When an emergency strikes, you need help – and answers – fast. Families in and near Chicago, IL turn to Dr. Siegel and the team at Big Smile Dental for advice they can trust and a consistently high quality of care they can count on. Here, we answer your questions about one of the most common types of dental emergencies: knocked out teeth.
A : That depends on the extent of your injuries. The ER is not the best choice for dental emergencies. The doctors may be able to help with temporary pain control and infection but saving and repairing teeth is not their area of expertise. At Big Smile Dental, we work to get you out of pain as quickly as possible, while saving your smile. However, you need to go to the ER if you have non-dental injuries such as broken bones or a concussion.
A : No. The less tissue is damaged, the better the odds of saving your tooth. Leave it in the socket, and attempt to straighten it very, very, gently. See a dentist right away.
A : Don’t touch the root or any tissue that is still attached to the tooth. Only handle the crown (upper part). If there is dirt or debris stuck to the tooth, rinse it very gently under a soft stream of tepid water. Do not rinse unless necessary. Next, attempt to place it back in the socket, but do not use force. If it does not slide back in place easily, place it in a clean container and cover with milk. You can also hold it inside your cheek or use a preservation solution such as Save-A-Tooth. Whatever method you use, it is very important that you don’t allow the tooth to dry out.
A : Reattachment is possible, but the window of opportunity is very narrow. For the best chance of reattachment, you should see a dentist within 30 minutes. In the meantime, be careful with the tooth and socket. Nerves and other exposed tissues are already damaged, and they will need to heal in order for reattachment to be successful.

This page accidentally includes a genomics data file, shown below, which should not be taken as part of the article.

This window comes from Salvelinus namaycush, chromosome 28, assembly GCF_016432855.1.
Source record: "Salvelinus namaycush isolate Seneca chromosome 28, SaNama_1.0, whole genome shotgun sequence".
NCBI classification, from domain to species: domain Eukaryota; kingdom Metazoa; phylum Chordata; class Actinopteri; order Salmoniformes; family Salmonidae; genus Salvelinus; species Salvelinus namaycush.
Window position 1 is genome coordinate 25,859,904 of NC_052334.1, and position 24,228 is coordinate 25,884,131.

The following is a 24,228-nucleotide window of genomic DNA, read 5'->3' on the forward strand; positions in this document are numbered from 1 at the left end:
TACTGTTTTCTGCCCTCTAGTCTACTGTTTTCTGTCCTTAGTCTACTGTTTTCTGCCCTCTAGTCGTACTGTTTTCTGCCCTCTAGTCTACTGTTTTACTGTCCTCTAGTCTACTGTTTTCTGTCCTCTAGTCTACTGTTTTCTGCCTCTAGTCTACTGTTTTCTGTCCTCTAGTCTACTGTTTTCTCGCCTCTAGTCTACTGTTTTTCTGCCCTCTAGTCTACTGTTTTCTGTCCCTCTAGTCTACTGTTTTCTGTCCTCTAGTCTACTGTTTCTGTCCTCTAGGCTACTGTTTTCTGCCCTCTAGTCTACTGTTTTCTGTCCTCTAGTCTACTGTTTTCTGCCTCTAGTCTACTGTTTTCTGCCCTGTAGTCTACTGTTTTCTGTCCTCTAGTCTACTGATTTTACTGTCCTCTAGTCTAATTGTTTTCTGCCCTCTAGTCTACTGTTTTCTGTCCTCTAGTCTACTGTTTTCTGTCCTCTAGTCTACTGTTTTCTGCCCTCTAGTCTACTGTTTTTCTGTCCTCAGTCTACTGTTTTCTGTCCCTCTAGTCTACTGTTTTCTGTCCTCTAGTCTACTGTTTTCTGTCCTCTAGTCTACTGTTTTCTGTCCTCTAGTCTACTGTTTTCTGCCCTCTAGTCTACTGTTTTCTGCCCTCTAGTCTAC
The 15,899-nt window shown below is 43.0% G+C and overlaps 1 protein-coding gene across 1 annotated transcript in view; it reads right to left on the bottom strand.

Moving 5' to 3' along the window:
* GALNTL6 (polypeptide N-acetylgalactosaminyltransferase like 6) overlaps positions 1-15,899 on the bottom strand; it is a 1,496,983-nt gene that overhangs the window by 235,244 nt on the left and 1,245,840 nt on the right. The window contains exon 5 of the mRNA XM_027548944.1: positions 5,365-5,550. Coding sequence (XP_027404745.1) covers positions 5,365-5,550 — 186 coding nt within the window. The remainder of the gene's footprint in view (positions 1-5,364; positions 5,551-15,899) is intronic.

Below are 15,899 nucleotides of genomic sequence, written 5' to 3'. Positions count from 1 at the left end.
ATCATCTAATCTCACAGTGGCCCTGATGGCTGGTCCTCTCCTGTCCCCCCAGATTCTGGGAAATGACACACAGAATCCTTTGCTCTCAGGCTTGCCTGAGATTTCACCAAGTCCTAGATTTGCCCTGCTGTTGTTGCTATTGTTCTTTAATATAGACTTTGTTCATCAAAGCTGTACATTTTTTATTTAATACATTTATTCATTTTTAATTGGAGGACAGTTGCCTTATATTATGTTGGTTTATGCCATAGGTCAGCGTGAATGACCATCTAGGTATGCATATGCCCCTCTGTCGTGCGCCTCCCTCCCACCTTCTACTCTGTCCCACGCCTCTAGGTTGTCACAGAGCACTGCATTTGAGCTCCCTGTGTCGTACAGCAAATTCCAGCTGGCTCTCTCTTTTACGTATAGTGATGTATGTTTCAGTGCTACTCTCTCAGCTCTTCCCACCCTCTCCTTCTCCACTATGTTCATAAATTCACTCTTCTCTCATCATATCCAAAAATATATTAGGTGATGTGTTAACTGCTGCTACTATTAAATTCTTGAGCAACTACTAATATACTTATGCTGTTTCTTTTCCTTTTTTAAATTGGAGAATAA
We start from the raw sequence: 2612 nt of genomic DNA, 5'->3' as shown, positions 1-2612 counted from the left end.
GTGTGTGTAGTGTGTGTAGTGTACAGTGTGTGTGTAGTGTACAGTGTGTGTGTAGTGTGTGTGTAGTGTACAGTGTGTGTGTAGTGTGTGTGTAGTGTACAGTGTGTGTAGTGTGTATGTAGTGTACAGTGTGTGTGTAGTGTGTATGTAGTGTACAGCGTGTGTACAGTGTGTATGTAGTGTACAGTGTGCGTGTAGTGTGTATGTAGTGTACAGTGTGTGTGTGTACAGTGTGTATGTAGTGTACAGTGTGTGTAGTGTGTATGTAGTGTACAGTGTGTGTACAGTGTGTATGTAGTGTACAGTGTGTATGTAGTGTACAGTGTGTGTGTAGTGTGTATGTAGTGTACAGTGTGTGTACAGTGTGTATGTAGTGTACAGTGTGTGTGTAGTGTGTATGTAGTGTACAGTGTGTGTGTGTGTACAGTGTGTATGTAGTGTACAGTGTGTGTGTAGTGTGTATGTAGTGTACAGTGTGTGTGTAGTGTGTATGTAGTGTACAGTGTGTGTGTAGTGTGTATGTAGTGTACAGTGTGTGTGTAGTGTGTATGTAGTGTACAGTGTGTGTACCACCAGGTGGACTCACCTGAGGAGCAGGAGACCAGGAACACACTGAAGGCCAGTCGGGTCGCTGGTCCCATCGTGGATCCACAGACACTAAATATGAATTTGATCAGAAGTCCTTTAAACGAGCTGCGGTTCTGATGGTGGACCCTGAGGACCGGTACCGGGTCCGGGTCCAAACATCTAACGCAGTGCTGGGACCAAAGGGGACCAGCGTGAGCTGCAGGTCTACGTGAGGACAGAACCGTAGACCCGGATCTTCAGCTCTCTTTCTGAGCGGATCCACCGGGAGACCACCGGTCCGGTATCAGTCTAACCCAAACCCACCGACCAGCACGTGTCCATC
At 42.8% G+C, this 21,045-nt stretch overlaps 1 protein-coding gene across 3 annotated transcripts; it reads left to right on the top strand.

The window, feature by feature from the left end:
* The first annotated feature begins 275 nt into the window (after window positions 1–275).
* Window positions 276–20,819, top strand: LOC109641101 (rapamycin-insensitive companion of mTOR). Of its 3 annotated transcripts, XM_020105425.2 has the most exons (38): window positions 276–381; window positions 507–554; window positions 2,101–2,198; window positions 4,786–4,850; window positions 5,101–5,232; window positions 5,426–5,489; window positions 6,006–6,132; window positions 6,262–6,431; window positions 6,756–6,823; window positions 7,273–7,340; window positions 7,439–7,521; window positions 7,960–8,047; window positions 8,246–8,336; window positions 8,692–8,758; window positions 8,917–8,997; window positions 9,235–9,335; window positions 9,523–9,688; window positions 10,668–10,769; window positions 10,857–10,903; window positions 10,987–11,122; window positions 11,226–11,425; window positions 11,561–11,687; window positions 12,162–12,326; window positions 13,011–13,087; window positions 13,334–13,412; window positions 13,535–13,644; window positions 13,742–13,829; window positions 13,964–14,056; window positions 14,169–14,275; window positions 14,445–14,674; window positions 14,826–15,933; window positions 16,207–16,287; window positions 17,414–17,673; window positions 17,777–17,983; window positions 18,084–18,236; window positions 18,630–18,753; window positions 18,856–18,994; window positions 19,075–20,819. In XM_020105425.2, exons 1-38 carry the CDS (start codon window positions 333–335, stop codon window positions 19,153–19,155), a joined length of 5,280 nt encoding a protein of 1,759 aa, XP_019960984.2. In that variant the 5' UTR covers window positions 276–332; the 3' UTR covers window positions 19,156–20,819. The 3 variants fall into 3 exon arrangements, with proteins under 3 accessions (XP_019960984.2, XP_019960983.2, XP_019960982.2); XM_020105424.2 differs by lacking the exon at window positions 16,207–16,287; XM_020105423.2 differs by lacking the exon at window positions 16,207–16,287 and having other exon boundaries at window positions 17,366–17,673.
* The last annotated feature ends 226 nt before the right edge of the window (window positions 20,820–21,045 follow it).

A : We will need to assess the situation and determine the extent of the damage. When the tooth and socket are in good shape, treatment may be as simple and cleansing the area then inserting the tooth in the optimal location. In some cases, an emergency root canal procedure may be performed. If the bone is fractured or the tooth is broken, treatment may be more complex. After appropriate dental procedures are completed, a composite resin or wire splint is added to stabilize the tooth during healing.
A : Yes. The splint is temporary, usually only worn for a few days. We will arrange an appointment to evaluate the tooth and remove the splint if appropriate. We also recommend a checkup within a few months, so that we can examine the tooth, make sure it healed properly, and check for other potential problems. There may be other appointments, depending on the nature of your injury and your treatment needs.
A : The timeframe varies, depending on the severity of damage, your age, overall health, oral health, and other factors. It usually takes a few weeks for bone tissue to heal around the tooth. If bones were fractured or broken, complete healing will take much longer.
A : Emergencies don’t always happen at convenient times and places. Maybe you are on a hiking trail, hours from the closest dental office… Don’t worry. If you can’t make it here in time, or if reattachment fails for any reason, we offer a variety of premier restorative dental services. The gold standard treatment is a dental implant, topped with a life-like porcelain crown. It looks so real that no one will notice it’s not a natural tooth, and it feels so natural that you might forget.